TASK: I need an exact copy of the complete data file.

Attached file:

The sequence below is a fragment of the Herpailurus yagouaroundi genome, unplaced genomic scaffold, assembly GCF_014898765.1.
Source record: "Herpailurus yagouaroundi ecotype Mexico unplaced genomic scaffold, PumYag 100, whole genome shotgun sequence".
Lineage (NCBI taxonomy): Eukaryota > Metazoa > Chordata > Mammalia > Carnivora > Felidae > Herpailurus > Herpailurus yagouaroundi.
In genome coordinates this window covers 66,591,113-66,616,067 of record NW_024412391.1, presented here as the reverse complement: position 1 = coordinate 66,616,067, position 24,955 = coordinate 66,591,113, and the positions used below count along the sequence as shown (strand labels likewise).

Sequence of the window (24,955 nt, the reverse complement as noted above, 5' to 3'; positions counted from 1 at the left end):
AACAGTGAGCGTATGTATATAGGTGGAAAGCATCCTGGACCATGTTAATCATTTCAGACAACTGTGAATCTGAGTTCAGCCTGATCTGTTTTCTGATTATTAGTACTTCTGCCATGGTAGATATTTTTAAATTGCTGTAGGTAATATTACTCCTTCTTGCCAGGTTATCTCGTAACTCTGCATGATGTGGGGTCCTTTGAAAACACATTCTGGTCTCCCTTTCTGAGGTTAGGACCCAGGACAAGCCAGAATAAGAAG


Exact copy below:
The sequence below is a fragment of the Herpailurus yagouaroundi genome, unplaced genomic scaffold, assembly GCF_014898765.1.
Source record: "Herpailurus yagouaroundi ecotype Mexico unplaced genomic scaffold, PumYag 100, whole genome shotgun sequence".
Lineage (NCBI taxonomy): Eukaryota > Metazoa > Chordata > Mammalia > Carnivora > Felidae > Herpailurus > Herpailurus yagouaroundi.
In genome coordinates this window covers 66,591,113-66,616,067 of record NW_024412391.1, presented here as the reverse complement: position 1 = coordinate 66,616,067, position 24,955 = coordinate 66,591,113, and the positions used below count along the sequence as shown (strand labels likewise).

Sequence of the window (24,955 nt, the reverse complement as noted above, 5' to 3'; positions counted from 1 at the left end):
AACAGTGAGCGTATGTATATAGGTGGAAAGCATCCTGGACCATGTTAATCATTTCAGACAACTGTGAATCTGAGTTCAGCCTGATCTGTTTTCTGATTATTAGTACTTCTGCCATGGTAGATATTTTTAAATTGCTGTAGGTAATATTACTCCTTCTTGCCAGGTTATCTCGTAACTCTGCATGATGTGGGGTCCTTTGAAAACACATTCTGGTCTCCCTTTCTGAGGTTAGGACCCAGGACAAGCCAGAATAAGAAG